Richard Bennett
Richard Bennett, Ph.D.

Richard Bennett, Ph.D., is a research associate professor in the division of hematology & oncology, department of medicine, in the University of Florida College of Medicine.

Dr. Bennett first became interested in molecular and cellular biology as an undergraduate at Kalamazoo College. Later, as a graduate student at Weill Cornell Graduate School of Medical Sciences, he decided to devote his career to researching the molecular basis of cancer. This provided him with the opportunity to study interesting questions that are fundamental to biology and also of significance to our society.

After graduate school, he worked first as a postdoctoral fellow and then as a research assistant professor to determine the role of the interferon-inducible, dsRNA-activated protein kinase PKR in tumorigenesis. In 2016, he had the opportunity to join the research group of Jonathan Licht, M.D., director of the Cancer Center, to study the role of chromatin dynamics in cancer.

His projects in the Licht lab include characterizing how histone mutations that disrupt nucleosome structure may cause changes in gene expression that drive the tumorigenic phenotype, analyzing the mechanism by which an activating mutation of the histone methyltransferase NSD2 dysregulates the chromatin landscape to drive myeloma or ALL, and identifying new genetic vulnerabilities in uveal melanoma.

What are your current research interests and/or what is a project you are currently working on?

One of the most common classes of genes mutated in human cancers are those that affect epigenetic regulation of gene expression. Epigenetic mechanisms are those that alter cell fate and function by regulating patterns of gene expression without altering the primary DNA sequence of the gene. One fundamental way that gene expression is regulated centers on how tightly or loosely DNA is packaged around histone proteins. My primary research focus has been to characterize how histone mutations that are frequently found in lung cancer patient samples may disrupt the interaction between histones or DNA, which causes aberrant gene expression and the development of cancer phenotypes. In addition, I am working on another project to characterize the epigenetic mechanisms that are responsible for the growth of uveal (eye) melanoma cells and their resistance to chemotherapy.

Who or what has inspired you to pursue this career?

As an undergraduate, I fell in love with cell biology, molecular biology and biochemistry. I found it fascinating that a cell has this complicated web of protein interactions that depend on one another and govern how the cell grows, divides and develops into other cell types. Figuring out how cells work and how they become cancerous is like working on a giant jigsaw puzzle. Every time something new is discovered, we are adding another piece to the puzzle. Of course, the science jigsaw puzzle does not have a picture on top of the box; we are figuring out what the puzzle looks like as we solve it. While this is challenging, it is also part of the fun since it is very rewarding to add another piece to the puzzle.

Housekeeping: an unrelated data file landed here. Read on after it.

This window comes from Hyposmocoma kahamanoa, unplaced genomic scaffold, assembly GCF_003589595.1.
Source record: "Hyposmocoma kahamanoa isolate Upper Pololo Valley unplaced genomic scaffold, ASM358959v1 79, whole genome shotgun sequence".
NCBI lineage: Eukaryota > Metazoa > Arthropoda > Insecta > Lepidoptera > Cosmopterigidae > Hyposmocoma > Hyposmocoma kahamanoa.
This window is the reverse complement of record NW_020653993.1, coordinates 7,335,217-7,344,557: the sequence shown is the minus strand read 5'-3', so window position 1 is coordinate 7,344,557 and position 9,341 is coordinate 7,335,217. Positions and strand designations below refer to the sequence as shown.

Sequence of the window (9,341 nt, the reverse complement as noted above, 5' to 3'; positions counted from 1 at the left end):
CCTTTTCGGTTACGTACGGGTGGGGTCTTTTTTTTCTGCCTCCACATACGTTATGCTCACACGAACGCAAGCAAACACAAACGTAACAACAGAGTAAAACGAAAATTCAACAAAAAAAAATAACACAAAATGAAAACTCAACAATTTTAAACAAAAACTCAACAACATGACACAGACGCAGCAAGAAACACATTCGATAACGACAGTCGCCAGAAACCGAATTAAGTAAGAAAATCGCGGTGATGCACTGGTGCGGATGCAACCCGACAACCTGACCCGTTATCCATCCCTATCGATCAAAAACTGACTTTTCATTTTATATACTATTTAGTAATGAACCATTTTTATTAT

Why did you decide to focus on cancer?

Like many cancer researchers, some of my close family members have succumbed to cancer. Working to better understand how cancer develops and hopefully identifying new strategies to cure cancer has provided me with the opportunity to study interesting questions that are both fundamental to biology and also significant to our society.  

What do you want to achieve with your work and/or in your career?

I hope to make a few important contributions that forward our understanding of cancer and lead to new anti-cancer therapies.

What excites you about your work? What is exciting to you about your field right now?

There is a particular joy to discovering something new that no has ever known before. I’ve been a cancer researcher for about 20 years, and I think we are at a very exciting point for cancer research where new discoveries are coming more rapidly than ever before. New sequencing technologies have given us the ability to pinpoint how cancer mutations change gene expression, chromatin accessibility, interactions between protein and DNA and the 3D structure of the genome. New therapies are emerging such as those that activate the immune system to recognize and destroy cancerous cells. Also, in the past few years a new global emphasis has been placed on experimental rigor and reproducibility that has improved the quality of cancer research.

What do you like to do outside of work?

Outside of lab I am kept busy by serving as the scoutmaster for Boy Scouts of America Troop 21 for girls and Troop 125 for boys. Through Scouts I have had the opportunity to sail the Florida Keys, canoe the wilderness parks of Canada and backpack the mountains of New Mexico with my Scouts. While I love all the outdoor activities such as camping, hiking, and water sports that we regularly do, the true joy of these positions is watching the youth that I mentor learn to become the self-reliant, problem-solving leaders of tomorrow.